Tuesday,24 October, 2017
Current issue | Issue 1340, (13 - 19 April 2017)
Tuesday,24 October, 2017
Issue 1340, (13 - 19 April 2017)

Ahram Weekly

US attack on Shayrat

Trump’s strikes on Syria prove that despite what is said, consistency of policy marks America’s various presidents, writes Mohamed Salmawy

It is though someone just turned the clock back 14 years to the US invasion of Iraq. The new US President Donald Trump, who had vehemently criticised his predecessors for their military interventions in the Middle East and who vowed during his campaign to withdraw US forces from this region, has just launched a missile attack against Syria reminiscent of George Bush Jr’s missile attack against Iraq in 2003. Moreover, just as Bush had justified the attack on the grounds of uncorroborated claims that Iraq possessed weapons of mass destruction (WMD), so too did Trump justify his order to bomb Syria on the unsubstantiated grounds that the Syrian government was responsible for the chemical weapon attack against the town of Khan Shaykhun in Idlib. Baghdad, back then, denied that it possessed WMD. Today, Damascus denies that it possessed chemical weapons and the Kremlin has officially confirmed this.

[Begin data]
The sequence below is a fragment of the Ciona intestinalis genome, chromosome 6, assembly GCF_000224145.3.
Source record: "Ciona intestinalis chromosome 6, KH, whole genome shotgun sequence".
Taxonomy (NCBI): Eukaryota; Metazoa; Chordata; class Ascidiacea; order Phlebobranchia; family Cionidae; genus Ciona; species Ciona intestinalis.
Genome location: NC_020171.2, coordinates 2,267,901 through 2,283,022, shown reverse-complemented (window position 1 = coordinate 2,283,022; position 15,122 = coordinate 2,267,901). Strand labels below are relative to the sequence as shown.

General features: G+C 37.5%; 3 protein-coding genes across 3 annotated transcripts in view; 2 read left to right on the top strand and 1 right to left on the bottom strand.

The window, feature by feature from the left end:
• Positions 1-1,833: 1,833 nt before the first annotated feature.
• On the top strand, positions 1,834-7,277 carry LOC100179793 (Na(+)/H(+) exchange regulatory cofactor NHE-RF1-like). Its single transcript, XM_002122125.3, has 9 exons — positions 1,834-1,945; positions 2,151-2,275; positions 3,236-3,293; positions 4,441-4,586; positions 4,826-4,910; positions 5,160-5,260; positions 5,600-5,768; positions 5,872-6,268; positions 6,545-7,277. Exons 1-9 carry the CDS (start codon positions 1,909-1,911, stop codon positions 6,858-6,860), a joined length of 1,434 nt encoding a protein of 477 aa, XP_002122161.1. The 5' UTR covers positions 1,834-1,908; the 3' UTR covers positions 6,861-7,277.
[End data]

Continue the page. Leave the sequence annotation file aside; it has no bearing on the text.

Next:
Does this signify that the US remains bent on imposing its hegemony over the Middle East so as to ensure that no Arab country can attain military superiority over Israel? Does the shift from a Democratic to a Republican administration or the reverse alter nothing in that policy? Is every president fated to follow through on the actions that his predecessor took in the scheme to partition and degrade the Arab region?